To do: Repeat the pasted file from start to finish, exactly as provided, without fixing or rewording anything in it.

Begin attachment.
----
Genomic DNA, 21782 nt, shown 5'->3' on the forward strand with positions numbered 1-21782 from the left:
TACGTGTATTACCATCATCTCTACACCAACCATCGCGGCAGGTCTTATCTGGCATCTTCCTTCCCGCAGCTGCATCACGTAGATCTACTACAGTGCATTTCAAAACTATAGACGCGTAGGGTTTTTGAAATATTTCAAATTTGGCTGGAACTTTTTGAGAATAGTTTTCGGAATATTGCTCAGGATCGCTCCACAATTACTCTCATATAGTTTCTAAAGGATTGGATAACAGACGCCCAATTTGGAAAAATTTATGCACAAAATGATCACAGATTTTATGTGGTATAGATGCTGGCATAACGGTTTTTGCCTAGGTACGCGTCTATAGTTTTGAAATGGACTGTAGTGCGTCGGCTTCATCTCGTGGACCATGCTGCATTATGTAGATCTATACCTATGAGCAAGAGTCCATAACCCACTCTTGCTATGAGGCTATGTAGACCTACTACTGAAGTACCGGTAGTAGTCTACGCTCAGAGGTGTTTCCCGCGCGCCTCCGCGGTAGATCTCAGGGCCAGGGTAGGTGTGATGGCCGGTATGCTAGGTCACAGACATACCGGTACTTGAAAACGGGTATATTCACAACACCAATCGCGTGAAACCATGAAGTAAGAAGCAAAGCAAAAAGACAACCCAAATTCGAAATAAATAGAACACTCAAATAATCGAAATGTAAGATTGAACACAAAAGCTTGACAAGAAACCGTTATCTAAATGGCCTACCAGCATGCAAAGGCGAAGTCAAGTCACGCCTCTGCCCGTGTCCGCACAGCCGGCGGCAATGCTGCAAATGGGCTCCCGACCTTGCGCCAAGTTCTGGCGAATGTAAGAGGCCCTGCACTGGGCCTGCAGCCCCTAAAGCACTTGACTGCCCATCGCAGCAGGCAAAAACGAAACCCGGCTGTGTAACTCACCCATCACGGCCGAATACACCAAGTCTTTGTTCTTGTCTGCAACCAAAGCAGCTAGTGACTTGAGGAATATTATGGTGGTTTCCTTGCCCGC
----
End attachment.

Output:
Genomic DNA, 21782 nt, shown 5'->3' on the forward strand with positions numbered 1-21782 from the left:
TACGTGTATTACCATCATCTCTACACCAACCATCGCGGCAGGTCTTATCTGGCATCTTCCTTCCCGCAGCTGCATCACGTAGATCTACTACAGTGCATTTCAAAACTATAGACGCGTAGGGTTTTTGAAATATTTCAAATTTGGCTGGAACTTTTTGAGAATAGTTTTCGGAATATTGCTCAGGATCGCTCCACAATTACTCTCATATAGTTTCTAAAGGATTGGATAACAGACGCCCAATTTGGAAAAATTTATGCACAAAATGATCACAGATTTTATGTGGTATAGATGCTGGCATAACGGTTTTTGCCTAGGTACGCGTCTATAGTTTTGAAATGGACTGTAGTGCGTCGGCTTCATCTCGTGGACCATGCTGCATTATGTAGATCTATACCTATGAGCAAGAGTCCATAACCCACTCTTGCTATGAGGCTATGTAGACCTACTACTGAAGTACCGGTAGTAGTCTACGCTCAGAGGTGTTTCCCGCGCGCCTCCGCGGTAGATCTCAGGGCCAGGGTAGGTGTGATGGCCGGTATGCTAGGTCACAGACATACCGGTACTTGAAAACGGGTATATTCACAACACCAATCGCGTGAAACCATGAAGTAAGAAGCAAAGCAAAAAGACAACCCAAATTCGAAATAAATAGAACACTCAAATAATCGAAATGTAAGATTGAACACAAAAGCTTGACAAGAAACCGTTATCTAAATGGCCTACCAGCATGCAAAGGCGAAGTCAAGTCACGCCTCTGCCCGTGTCCGCACAGCCGGCGGCAATGCTGCAAATGGGCTCCCGACCTTGCGCCAAGTTCTGGCGAATGTAAGAGGCCCTGCACTGGGCCTGCAGCCCCTAAAGCACTTGACTGCCCATCGCAGCAGGCAAAAACGAAACCCGGCTGTGTAACTCACCCATCACGGCCGAATACACCAAGTCTTTGTTCTTGTCTGCAACCAAAGCAGCTAGTGACTTGAGGAATATTATGGTGGTTTCCTTGCCCGC